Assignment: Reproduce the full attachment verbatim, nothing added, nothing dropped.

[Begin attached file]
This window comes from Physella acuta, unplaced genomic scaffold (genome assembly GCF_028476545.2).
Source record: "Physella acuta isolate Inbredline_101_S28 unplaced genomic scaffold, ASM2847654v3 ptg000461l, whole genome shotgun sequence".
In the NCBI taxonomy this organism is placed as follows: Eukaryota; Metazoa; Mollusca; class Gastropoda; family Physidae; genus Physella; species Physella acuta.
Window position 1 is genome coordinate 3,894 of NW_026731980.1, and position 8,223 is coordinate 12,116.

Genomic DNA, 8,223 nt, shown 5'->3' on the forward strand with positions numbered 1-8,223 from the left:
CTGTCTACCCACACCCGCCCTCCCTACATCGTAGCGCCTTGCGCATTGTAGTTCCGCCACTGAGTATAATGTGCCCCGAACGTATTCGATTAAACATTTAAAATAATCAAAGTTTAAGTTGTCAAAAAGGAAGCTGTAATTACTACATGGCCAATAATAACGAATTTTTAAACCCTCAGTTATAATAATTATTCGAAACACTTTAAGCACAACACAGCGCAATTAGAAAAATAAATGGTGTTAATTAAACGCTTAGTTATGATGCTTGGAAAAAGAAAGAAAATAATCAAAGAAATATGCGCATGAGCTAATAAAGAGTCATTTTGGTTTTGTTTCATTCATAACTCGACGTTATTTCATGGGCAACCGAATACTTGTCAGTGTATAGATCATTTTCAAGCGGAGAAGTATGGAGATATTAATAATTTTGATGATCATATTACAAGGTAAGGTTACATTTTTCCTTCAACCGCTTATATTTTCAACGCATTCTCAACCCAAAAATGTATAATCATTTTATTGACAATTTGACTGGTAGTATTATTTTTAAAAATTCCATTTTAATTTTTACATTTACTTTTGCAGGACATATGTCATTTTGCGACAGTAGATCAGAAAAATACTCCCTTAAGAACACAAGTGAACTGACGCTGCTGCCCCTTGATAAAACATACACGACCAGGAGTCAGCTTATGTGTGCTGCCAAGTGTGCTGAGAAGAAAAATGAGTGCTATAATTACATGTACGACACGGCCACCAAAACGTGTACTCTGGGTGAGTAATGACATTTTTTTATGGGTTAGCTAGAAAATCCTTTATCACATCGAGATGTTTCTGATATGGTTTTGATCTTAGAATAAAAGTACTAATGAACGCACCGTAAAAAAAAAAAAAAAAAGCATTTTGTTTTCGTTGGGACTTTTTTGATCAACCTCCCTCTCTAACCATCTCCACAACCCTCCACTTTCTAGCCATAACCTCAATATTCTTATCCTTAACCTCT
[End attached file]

This window comes from Physella acuta, unplaced genomic scaffold (genome assembly GCF_028476545.2).
Source record: "Physella acuta isolate Inbredline_101_S28 unplaced genomic scaffold, ASM2847654v3 ptg000461l, whole genome shotgun sequence".
In the NCBI taxonomy this organism is placed as follows: Eukaryota; Metazoa; Mollusca; class Gastropoda; family Physidae; genus Physella; species Physella acuta.
Window position 1 is genome coordinate 3,894 of NW_026731980.1, and position 8,223 is coordinate 12,116.

Genomic DNA, 8,223 nt, shown 5'->3' on the forward strand with positions numbered 1-8,223 from the left:
CTGTCTACCCACACCCGCCCTCCCTACATCGTAGCGCCTTGCGCATTGTAGTTCCGCCACTGAGTATAATGTGCCCCGAACGTATTCGATTAAACATTTAAAATAATCAAAGTTTAAGTTGTCAAAAAGGAAGCTGTAATTACTACATGGCCAATAATAACGAATTTTTAAACCCTCAGTTATAATAATTATTCGAAACACTTTAAGCACAACACAGCGCAATTAGAAAAATAAATGGTGTTAATTAAACGCTTAGTTATGATGCTTGGAAAAAGAAAGAAAATAATCAAAGAAATATGCGCATGAGCTAATAAAGAGTCATTTTGGTTTTGTTTCATTCATAACTCGACGTTATTTCATGGGCAACCGAATACTTGTCAGTGTATAGATCATTTTCAAGCGGAGAAGTATGGAGATATTAATAATTTTGATGATCATATTACAAGGTAAGGTTACATTTTTCCTTCAACCGCTTATATTTTCAACGCATTCTCAACCCAAAAATGTATAATCATTTTATTGACAATTTGACTGGTAGTATTATTTTTAAAAATTCCATTTTAATTTTTACATTTACTTTTGCAGGACATATGTCATTTTGCGACAGTAGATCAGAAAAATACTCCCTTAAGAACACAAGTGAACTGACGCTGCTGCCCCTTGATAAAACATACACGACCAGGAGTCAGCTTATGTGTGCTGCCAAGTGTGCTGAGAAGAAAAATGAGTGCTATAATTACATGTACGACACGGCCACCAAAACGTGTACTCTGGGTGAGTAATGACATTTTTTTATGGGTTAGCTAGAAAATCCTTTATCACATCGAGATGTTTCTGATATGGTTTTGATCTTAGAATAAAAGTACTAATGAACGCACCGTAAAAAAAAAAAAAAAAAGCATTTTGTTTTCGTTGGGACTTTTTTGATCAACCTCCCTCTCTAACCATCTCCACAACCCTCCACTTTCTAGCCATAACCTCAATATTCTTATCCTTAACCTCT